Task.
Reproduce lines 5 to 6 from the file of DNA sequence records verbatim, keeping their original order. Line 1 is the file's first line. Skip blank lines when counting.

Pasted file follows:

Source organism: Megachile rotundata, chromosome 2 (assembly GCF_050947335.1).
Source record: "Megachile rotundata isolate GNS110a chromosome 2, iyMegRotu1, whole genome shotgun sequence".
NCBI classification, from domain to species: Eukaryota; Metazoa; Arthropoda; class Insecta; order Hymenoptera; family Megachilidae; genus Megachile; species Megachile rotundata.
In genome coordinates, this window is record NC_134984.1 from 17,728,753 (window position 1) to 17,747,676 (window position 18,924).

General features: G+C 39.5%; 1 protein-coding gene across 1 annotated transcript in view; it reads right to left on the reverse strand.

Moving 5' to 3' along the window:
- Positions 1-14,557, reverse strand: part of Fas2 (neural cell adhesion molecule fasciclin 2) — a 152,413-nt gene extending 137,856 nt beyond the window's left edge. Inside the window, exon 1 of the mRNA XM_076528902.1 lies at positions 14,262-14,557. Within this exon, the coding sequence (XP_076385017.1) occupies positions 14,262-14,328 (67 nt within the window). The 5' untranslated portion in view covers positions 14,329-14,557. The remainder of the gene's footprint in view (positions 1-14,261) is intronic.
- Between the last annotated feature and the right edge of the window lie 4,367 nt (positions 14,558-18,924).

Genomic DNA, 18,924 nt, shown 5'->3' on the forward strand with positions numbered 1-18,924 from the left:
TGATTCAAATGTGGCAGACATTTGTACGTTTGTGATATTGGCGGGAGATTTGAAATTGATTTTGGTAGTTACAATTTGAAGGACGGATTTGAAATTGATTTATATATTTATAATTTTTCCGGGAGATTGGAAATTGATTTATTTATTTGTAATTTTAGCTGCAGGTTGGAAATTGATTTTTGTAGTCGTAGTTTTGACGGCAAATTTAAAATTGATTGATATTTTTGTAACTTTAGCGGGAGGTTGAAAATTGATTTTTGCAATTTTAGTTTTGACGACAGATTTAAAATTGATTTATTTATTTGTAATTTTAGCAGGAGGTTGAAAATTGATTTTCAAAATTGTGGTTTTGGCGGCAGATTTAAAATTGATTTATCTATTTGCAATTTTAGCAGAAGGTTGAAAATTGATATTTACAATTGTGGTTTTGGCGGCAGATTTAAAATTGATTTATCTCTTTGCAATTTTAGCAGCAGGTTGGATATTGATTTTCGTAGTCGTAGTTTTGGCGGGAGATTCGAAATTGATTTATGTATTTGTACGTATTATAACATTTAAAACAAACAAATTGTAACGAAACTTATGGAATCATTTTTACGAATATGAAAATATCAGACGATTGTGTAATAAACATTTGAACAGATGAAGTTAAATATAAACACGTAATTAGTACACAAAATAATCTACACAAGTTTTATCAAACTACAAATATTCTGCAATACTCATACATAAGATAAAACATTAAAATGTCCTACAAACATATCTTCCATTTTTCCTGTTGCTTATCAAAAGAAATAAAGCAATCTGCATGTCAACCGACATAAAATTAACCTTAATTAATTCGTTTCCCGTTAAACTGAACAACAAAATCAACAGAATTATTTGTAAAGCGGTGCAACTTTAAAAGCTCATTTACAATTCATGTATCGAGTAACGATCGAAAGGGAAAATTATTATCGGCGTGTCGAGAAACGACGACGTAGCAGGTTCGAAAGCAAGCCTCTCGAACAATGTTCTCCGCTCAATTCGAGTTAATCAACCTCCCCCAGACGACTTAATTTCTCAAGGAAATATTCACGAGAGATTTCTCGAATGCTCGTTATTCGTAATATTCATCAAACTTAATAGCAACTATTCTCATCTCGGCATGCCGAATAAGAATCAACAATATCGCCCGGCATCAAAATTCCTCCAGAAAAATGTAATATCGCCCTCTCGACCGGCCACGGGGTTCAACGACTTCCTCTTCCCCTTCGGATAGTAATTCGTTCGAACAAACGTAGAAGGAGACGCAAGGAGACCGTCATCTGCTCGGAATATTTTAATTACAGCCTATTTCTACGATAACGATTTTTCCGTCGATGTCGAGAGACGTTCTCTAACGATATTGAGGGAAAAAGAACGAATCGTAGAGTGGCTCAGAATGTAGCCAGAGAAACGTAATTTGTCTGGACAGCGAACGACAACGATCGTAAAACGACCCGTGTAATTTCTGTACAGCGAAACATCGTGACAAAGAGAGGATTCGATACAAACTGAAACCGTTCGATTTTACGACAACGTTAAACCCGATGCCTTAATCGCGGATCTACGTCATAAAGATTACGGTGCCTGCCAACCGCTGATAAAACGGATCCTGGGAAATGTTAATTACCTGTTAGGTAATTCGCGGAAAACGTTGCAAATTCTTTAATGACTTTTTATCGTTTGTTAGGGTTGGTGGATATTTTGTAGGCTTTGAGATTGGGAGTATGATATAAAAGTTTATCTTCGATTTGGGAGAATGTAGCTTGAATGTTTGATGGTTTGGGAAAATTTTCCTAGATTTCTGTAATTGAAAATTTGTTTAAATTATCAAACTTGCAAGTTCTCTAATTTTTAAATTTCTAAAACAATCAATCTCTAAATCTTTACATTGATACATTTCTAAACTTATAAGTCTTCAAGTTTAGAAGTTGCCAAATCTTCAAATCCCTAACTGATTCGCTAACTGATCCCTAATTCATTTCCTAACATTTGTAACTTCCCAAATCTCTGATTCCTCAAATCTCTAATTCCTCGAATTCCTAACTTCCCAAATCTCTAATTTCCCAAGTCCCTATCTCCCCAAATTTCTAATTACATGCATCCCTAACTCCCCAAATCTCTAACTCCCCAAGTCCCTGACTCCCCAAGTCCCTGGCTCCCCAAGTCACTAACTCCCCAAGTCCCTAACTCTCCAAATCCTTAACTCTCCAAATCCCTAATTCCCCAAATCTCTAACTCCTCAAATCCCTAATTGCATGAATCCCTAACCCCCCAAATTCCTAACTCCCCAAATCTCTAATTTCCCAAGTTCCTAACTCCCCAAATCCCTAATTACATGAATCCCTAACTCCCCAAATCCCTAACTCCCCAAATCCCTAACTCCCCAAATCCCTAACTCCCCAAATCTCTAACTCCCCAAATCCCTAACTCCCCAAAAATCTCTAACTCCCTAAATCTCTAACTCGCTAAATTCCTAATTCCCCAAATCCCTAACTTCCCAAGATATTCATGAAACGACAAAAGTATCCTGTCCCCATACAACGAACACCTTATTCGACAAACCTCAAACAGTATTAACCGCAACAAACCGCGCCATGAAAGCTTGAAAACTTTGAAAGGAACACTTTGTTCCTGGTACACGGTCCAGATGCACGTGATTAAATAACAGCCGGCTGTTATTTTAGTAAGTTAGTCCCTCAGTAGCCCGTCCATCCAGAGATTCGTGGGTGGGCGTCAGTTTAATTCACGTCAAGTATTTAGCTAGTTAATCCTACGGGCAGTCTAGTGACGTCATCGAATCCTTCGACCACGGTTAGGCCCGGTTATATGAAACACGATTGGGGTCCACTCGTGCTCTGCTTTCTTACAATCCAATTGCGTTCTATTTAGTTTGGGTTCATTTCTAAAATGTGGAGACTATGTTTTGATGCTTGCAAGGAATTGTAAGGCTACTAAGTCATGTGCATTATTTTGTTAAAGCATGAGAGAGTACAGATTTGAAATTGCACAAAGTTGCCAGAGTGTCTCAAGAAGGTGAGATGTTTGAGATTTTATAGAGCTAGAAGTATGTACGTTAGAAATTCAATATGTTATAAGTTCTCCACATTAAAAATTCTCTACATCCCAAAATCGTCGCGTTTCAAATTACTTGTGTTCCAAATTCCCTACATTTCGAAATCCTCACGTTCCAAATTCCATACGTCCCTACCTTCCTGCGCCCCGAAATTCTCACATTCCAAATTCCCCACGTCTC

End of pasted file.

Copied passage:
General features: G+C 39.5%; 1 protein-coding gene across 1 annotated transcript in view; it reads right to left on the reverse strand.

Moving 5' to 3' along the window: